Affiliations Broaden Residency Training Experience

NewYork-Presbyterian’s comprehensive rehabilitation medicine residency training programs are further enhanced by the diverse training opportunities offered at our highly regarded affiliated hospitals: Memorial Sloan Kettering Cancer Center, Hospital for Special Surgery, Bronx VA Hospital, Helen Hayes Hospital, and Blythedale Children’s Hospital.

“Educationally, our residency and fellowship programs continue to compete effectively for the most qualified applicants and provide exceptional clinical training,” says Joel Stein, MD, Physiatrist-in-Chief, NewYork-Presbyterian. “We are proud of our rigorous training programs, which have a diverse and broad curriculum that dives deep into all areas of physical medicine and rehabilitation and is further strengthened by the varied inpatient and outpatient experiences at our affiliates.”

Memorial Sloan Kettering Cancer Center

Dr. Theresa A. Gillis

>Dr. Theresa A. Gillis

“The relationship with NewYork-Presbyterian is long-standing and has been very fruitful,” says Theresa A. Gillis, MD, Chief, Rehabilitation Medicine Service, Memorial Sloan Kettering Cancer Center and Associate Professor of Clinical Rehabilitation Medicine, Weill Cornell Medicine. “We have two residents at any given time from NewYork-Presbyterian, one senior and another more junior, who are at different levels of their learning, sophistication, and understanding of the field.”

Through the affiliation with Memorial Sloan Kettering, NewYork-Presbyterian’s residents are exposed to rehabilitation principles for individuals with cancer who are in the midst of their treatment, as well as cancer survivors, including some long-term survivors who are dealing with the aftereffects of their treatment.

“Oncologists help patients survive, but we can help patients thrive,” says Dr. Gillis. “Our patients have fluctuating needs and impairments over time. Some are dealing with very sudden declines in function and uncertainty about their prognosis. We need to define in concert with the patients what are achievable goals in that setting. Survivors may experience a tremendous amount of anxiety if they develop a new symptom. We assist in diagnosing what is actually occurring, differentiating the aches and pains that can develop in any of us as we age, versus tumor recurrence or treatment sequelae. Our goal is to facilitate their recovery through physical therapy, medications, and lifestyle changes and guide them as they transition to their ‘new normal.’”

The first-year six-week rehabilitation medicine residency rotation at Memorial Sloan Kettering Cancer Center provides outpatient experience with adult patients with neurological and musculoskeletal side effects of cancer and its treatment; the second-year rotation focuses on electrodiagnostics in addition to outpatient management.

“Dr. Stein and I are of the same mind in that we want the field of rehabilitation medicine to advance and to improve patient access to skilled rehabilitation physicians and therapists,” continues Dr. Gillis. “Rehabilitation medicine is such a young field, and it is certainly the case that we do not yet have an adequate population of physicians and therapists with this skill set. The specialty needs to grow and it is in everyone’s interest to have physicians educated and proficient.”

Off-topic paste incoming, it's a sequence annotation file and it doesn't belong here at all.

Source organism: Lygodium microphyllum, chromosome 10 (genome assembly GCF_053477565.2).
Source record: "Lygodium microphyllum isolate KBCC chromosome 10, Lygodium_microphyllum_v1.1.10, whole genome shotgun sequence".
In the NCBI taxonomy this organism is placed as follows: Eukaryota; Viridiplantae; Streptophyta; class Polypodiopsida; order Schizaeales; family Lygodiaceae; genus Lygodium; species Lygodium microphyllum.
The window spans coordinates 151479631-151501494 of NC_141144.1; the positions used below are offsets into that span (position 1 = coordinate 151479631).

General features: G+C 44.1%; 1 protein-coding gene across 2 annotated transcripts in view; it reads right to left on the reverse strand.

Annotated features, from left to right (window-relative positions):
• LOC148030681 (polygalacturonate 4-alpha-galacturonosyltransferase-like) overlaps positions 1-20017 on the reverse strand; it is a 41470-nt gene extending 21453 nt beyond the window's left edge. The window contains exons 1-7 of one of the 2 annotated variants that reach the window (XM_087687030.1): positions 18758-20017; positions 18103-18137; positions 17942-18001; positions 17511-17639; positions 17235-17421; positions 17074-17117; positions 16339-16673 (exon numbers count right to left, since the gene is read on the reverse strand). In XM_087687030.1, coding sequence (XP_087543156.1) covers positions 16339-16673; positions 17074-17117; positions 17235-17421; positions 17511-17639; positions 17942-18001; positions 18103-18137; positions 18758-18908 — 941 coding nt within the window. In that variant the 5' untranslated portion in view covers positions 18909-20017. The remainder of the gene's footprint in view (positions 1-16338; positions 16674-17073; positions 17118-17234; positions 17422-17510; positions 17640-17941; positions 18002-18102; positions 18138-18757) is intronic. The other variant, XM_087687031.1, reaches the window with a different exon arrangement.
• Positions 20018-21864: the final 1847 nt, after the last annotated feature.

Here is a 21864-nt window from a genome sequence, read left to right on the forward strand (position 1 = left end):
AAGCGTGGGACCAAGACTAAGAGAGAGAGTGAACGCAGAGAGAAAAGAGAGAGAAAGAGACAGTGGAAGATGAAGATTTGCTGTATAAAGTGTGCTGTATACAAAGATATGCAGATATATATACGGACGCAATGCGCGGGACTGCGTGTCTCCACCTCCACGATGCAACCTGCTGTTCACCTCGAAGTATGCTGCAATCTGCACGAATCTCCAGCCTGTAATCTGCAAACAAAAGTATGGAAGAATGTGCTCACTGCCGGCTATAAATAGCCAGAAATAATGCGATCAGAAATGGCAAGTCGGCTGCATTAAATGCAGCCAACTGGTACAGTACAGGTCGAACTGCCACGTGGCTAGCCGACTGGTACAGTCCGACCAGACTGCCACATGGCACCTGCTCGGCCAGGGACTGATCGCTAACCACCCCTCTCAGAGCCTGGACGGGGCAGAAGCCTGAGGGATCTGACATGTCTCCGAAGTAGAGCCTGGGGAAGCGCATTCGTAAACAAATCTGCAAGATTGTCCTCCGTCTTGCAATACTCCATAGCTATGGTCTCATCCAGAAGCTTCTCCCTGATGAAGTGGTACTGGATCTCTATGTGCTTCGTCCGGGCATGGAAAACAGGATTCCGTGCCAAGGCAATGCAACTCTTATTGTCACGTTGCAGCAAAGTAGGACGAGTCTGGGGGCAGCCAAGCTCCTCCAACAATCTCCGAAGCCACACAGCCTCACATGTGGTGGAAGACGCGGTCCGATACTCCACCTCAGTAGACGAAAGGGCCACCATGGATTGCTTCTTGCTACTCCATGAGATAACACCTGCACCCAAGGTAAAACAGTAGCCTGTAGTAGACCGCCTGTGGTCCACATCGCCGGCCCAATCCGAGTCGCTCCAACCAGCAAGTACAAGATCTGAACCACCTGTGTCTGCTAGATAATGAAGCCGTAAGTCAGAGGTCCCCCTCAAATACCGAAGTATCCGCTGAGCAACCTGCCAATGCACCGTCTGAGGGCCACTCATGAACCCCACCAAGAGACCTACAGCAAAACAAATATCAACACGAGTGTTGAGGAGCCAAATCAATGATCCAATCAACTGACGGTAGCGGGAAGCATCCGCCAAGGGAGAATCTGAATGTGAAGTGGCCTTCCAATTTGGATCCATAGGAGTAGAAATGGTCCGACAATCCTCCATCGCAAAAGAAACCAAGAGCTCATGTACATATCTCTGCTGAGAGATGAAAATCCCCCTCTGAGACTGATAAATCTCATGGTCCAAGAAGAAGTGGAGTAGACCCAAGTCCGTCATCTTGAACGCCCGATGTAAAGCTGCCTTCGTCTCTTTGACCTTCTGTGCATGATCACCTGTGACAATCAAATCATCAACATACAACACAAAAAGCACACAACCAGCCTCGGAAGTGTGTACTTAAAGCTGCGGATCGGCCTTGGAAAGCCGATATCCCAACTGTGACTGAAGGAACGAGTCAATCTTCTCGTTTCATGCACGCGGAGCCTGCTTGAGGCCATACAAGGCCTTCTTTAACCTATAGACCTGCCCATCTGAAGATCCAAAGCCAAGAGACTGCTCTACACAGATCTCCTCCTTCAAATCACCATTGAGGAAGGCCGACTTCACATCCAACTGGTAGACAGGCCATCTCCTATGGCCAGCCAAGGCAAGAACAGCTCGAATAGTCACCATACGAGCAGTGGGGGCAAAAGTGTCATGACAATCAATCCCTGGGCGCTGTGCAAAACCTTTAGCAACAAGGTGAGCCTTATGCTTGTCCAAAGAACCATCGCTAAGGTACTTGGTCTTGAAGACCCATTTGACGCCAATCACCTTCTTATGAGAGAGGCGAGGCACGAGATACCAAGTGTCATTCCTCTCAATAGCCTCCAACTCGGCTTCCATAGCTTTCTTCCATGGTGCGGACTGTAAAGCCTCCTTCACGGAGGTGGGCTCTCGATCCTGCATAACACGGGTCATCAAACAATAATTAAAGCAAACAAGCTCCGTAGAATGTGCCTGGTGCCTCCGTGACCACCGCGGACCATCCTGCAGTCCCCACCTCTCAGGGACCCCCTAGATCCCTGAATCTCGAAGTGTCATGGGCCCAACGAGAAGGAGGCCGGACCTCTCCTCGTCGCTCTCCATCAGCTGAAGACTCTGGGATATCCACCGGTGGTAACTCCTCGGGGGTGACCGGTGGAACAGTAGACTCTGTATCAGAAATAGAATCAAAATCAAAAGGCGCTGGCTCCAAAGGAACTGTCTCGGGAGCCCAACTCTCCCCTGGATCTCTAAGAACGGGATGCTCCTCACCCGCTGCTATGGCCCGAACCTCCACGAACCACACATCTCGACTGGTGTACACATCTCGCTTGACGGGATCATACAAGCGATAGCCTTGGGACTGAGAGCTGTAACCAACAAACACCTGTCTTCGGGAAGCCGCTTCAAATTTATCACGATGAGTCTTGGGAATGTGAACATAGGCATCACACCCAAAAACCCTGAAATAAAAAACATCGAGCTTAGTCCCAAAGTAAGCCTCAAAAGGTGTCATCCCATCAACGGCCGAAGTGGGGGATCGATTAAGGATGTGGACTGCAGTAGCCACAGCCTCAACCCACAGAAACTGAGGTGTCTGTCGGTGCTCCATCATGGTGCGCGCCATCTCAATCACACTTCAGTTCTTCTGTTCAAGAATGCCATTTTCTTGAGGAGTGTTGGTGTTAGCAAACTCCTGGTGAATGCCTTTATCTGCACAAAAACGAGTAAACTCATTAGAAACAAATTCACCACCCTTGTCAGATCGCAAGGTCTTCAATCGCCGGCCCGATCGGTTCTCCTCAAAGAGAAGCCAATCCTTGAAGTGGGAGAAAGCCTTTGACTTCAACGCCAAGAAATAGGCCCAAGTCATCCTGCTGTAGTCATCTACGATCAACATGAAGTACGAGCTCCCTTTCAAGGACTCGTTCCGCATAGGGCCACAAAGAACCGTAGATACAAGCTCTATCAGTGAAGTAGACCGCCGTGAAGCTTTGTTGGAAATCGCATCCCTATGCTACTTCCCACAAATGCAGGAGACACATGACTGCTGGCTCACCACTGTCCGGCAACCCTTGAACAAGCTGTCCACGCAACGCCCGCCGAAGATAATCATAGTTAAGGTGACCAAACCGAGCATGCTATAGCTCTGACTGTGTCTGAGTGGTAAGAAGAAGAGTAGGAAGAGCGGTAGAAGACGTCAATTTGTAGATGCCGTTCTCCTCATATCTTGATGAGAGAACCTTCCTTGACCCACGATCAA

Hospital for Special Surgery

Dr. Joel Press

Dr. Joel Press

NewYork-Presbyterian’s second-and third-year rehabilitation medicine residents rotate through Hospital for Special Surgery (HSS), an orthopedic specialty hospital with additional services in rheumatology and neurology. HSS is located adjacent to NewYork-Presbyterian/Weill Cornell Medical Center, and the two institutions have long had a collaborative clinical, research, and academic relationship.

Residents who rotate through the Department of Physiatry are able to build skills and knowledge of the indications and techniques for advanced physiatric care of musculoskeletal injuries. “I think a major benefit of an HSS resident rotation is the incredible number of clinicians all focused around nonsurgical, musculoskeletal care,” says Joel Press, MD, who was appointed Physiatrist-in-Chief at HSS in September 2016 and Professor of Clinical Rehabilitation Medicine at Weill Cornell Medicine. Dr. Press oversees a department of 17 physiatrists and four fellows. “The residents’ exposure to such a vast range of musculoskeletal disorders cannot be underestimated. There is interaction with the orthopedic surgeons throughout the rotation, including interdisciplinary teaching conferences. Our grand rounds are open to everyone from the Weill Cornell campus and vice versa. In addition to the numerous educational exchanges, there is a growing number of research opportunities.”

NewYork-Presbyterian residents gain experience in sports injuries, lumbar and cervical spine disorders and related interventional treatments, and hip preservation, and they participate in specialty clinics focused on sports medicine, spine, pediatric cerebral palsy, and scoliosis. They are also exposed to outpatient care and electrodiagnostics, which are supervised by an attending physiatrist with expertise in musculoskeletal and sports injuries.

Dr. Press hails from the Rehabilitation Institute of Chicago, where he served as Medical Director of its Spine and Sports Rehabilitation Center. “Rehabilitation medicine is a small specialty and a lot of us know each other,” says Dr. Press, who, in fact, trained Christopher J. Visco, MD, now Residency Program Director and the Sports Medicine Fellowship Director for the Department of Rehabilitation and Regenerative Medicine at Columbia. “Working with Chris Visco and Joel Stein, colleagues who I’ve known for many years, and participating in the training of residents in their great program, is an added bonus to my role at HSS.”

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